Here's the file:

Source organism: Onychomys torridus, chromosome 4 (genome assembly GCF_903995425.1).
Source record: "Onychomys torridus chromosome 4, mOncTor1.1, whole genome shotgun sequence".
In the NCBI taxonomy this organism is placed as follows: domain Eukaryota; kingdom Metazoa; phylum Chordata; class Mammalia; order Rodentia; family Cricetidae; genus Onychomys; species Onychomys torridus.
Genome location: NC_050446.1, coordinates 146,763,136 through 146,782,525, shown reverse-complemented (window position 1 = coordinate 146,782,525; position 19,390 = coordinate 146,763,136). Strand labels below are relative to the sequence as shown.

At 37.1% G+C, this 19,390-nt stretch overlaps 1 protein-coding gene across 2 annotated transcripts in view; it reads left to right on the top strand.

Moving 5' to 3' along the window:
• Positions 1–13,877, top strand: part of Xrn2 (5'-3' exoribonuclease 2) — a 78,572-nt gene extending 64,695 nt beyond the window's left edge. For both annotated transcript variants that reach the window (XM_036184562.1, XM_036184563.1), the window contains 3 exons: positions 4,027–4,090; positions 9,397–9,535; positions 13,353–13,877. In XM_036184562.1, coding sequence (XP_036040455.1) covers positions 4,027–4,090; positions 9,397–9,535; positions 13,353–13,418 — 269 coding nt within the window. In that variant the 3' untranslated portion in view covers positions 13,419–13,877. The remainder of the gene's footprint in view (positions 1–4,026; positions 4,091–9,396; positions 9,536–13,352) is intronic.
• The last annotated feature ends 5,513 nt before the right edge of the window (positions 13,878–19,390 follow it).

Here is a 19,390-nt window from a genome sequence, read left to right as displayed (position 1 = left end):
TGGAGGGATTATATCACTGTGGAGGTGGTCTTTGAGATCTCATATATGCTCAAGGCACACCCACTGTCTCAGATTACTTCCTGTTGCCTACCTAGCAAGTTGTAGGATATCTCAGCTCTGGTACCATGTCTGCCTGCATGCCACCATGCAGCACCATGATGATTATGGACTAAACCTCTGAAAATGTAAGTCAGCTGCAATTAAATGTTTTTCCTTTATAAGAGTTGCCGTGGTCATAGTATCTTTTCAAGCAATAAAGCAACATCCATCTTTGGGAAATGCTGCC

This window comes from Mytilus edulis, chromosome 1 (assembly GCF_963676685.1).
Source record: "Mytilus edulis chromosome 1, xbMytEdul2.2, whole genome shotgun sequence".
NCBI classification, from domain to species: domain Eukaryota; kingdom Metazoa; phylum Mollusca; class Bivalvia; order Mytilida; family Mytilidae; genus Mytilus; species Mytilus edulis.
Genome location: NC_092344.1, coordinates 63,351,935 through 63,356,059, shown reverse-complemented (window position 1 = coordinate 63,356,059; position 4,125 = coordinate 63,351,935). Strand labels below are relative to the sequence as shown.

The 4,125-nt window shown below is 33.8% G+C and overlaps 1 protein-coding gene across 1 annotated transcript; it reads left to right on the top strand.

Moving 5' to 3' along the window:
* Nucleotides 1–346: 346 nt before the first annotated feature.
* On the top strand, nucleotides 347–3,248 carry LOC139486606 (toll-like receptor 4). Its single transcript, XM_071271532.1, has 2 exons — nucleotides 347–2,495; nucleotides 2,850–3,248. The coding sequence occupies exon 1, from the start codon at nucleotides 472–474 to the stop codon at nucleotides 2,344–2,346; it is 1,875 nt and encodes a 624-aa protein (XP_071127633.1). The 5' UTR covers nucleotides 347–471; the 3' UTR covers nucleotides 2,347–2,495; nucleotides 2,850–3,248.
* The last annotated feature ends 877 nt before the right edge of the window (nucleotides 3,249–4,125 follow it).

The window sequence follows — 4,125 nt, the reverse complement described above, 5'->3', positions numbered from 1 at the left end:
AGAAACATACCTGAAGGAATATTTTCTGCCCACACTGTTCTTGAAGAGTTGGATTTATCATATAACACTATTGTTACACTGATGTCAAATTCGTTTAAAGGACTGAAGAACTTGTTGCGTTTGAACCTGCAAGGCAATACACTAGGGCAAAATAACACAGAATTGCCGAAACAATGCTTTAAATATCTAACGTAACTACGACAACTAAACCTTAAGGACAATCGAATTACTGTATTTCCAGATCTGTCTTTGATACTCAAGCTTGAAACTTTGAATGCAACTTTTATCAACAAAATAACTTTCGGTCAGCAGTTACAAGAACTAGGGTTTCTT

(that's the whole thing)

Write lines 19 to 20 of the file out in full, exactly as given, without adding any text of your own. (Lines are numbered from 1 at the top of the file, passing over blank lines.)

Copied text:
* The last annotated feature ends 877 nt before the right edge of the window (nucleotides 3,249–4,125 follow it).

The window sequence follows — 4,125 nt, the reverse complement described above, 5'->3', positions numbered from 1 at the left end: